Sudden cardiac arrest (SCA) is a state in which the heart suddenly and unexpectedly stops beating. If this happens, blood stops flowing to the brain and other vital organs. In addition, if the heartbeat is not restored with an electrical shock immediately, death follows within minutes. SCA accounts for more than 350,000 deaths in the U.S. each year. The Bystander CPR and AED use are crucial to survival. Thus, learning CPR is important, not only for medical professionals, but for anyone.
Symptoms of Sudden Cardiac Arrest:
- No pulse
- Chest pain
- Heart palpitations
- Lack of breathing
Chain of Survival
The Chain of Survival is a treatment method designed by the American Heart Association to treat victims with sudden cardiac arrest (SCA). In this condition, the victim’s heart twitches irregularly, stopping the flow of blood and oxygen throughout the body. SCA is fatal unless medical intervention is provided in a timely manner. The chain of Survival’s structure gives rescuers a protocol to follow, increasing the victim’s chance for survival. Each minute that passes between the onset of symptoms and intervention increases the victim’s chance of death by up to 10%.
There are five steps in the chain:
- Immediate recognition of cardiac arrest, call 911
- CPR with emphasis on chest compressions. Continue CPR until medics arrive
- Rapid defibrillation with an AED (this is necessary to restore a normal heartbeat) within minutes of the onset of symptoms
- Advanced life support, administered by trained medics
- Post-cardiac arrest care, administered in a hospital setting
Why Learn CPR/AED?
Cardiac arrests are more common, and they can happen to anyone at any time. Cardiopulmonary resuscitation (CPR) uses chest compressions, which move blood from the heart to the brain and internal organs, as well as mouth-to-mouth ventilation, to provide the victim with oxygen. An automated external defibrillator (AED) device designed to walk bystanders through administering CPR and defibrillating the victim if needed.
Effective bystander CPR provided immediately during the sudden cardiac arrest can double or triple a victim’s chance of survival. For this reason, doing CPR/AED certification course is extremely essential that can save the life of loved ones.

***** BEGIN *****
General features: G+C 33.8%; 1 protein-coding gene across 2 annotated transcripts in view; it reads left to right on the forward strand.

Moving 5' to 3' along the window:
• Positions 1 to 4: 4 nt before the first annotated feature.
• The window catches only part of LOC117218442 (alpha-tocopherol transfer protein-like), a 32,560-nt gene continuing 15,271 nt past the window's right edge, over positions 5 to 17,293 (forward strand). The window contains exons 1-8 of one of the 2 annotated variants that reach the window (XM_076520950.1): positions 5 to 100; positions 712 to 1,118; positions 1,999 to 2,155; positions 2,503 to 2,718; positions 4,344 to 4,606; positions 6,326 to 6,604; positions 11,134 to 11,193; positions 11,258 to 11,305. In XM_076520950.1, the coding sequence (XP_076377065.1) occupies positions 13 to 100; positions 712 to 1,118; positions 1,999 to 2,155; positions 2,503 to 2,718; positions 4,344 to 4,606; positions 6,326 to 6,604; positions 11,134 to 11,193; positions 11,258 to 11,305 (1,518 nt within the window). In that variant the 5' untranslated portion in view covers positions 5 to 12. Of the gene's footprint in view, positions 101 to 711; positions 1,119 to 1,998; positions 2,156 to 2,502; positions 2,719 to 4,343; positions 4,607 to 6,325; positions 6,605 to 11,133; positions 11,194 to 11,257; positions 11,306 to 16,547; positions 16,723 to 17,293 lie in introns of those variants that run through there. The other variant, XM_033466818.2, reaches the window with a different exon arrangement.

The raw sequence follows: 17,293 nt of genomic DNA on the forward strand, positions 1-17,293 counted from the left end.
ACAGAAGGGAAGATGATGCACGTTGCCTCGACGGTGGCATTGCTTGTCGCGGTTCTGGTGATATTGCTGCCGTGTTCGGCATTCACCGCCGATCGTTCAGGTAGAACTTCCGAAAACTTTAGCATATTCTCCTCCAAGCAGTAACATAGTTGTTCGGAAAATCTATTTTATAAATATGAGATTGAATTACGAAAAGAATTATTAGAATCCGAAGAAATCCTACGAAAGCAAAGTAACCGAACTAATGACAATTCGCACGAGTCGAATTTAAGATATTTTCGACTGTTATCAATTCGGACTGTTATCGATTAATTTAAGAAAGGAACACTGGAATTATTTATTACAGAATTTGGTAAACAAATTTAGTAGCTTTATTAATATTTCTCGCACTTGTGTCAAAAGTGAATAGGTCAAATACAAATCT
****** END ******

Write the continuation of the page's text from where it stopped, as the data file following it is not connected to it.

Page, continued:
A person chokes when a foreign object becomes trapped at the back of the throat, either blocking the airway of causing a muscle spasm. Choking in adults is often caused by improperly chewed foods. In addition to choking on food, an infant or child may put a small object in their mouth that becomes trapped in the throat.
Symptoms of Choking:
- Difficulty speaking
- Trouble breathing
- Congested face turning to a gray-blue color
- Distress signs, such as pointing to the throat or grasping the neck
Treatment for a Conscious Adult Choking Victim:
- Choking requires immediate action
- Ask, “Are you choking?” If the victim can respond by speaking or coughing, there is no need to begin medical treatment. Continue to monitor the victim.
- If the victim is unable to speak or cough, begin the Heimlich Maneuver, a system of abdominal thrusts that work to clear the throat:
- The rescuer stands behind the victim, bringing his arms around the victim’s abdomen
- The rescuer will make a fist with one hand, placing his thumb against the victim’s abdomen. The opposite hand reaches around the victim and grasps the fist to provide support
- The rescuer links his hands below the victim’s rib-cage and pulls inward and upward with a strong force until the object is expelled
- Discontinue the Heimlich Maneuver when the victim begins to cough, speak, or lose consciousness
Treatment for an Unconscious Adult Choking Victim:
- Call 911
- Lay the victim face up on the floor
- Use one hand to support and position the victim’s chin. Use the thumb of that hand to depress the victim’s tongue while grasping the chin with the palm and fingers. At the same time, lift the jaw. Use the index finger of the opposite hand as a hook to clear any foreign materials inside the victim’s mouth
- Open the victim’s airway by tilting the head back and raising the chin. Attempt to ventilate the victim (as explained in the CPR guidelines). If the airway is still blocked, re-position the head and attempt to clear it again. If this is still not effective (the chest does not rise), begin compression
- The rescuer should kneel next to the victim and stack his hands over the middle of the victim’s chest. Deliver a series of 15 compression, as used for CPR. Alternate series of 15 compression with attempts to clear the victim’s airway and ventilate, as described in the earlier steps.
- Discontinue compression when the object is ejected, rescue breathing is successful, or the victim begins to breathe independently. Place the revived victim in the recovery position.
Today, learning CPR is a fast and easy process with online CPR Certification course. One can take these live classes anywhere on any device, making it simple to fit this AHA approved training into the busy schedule. Whether people are seeking initial certification or need re-certification for CPR training, CPR Select have a professional course to fit the needs. Hence, by learning adult CPR, one could potentially save a life.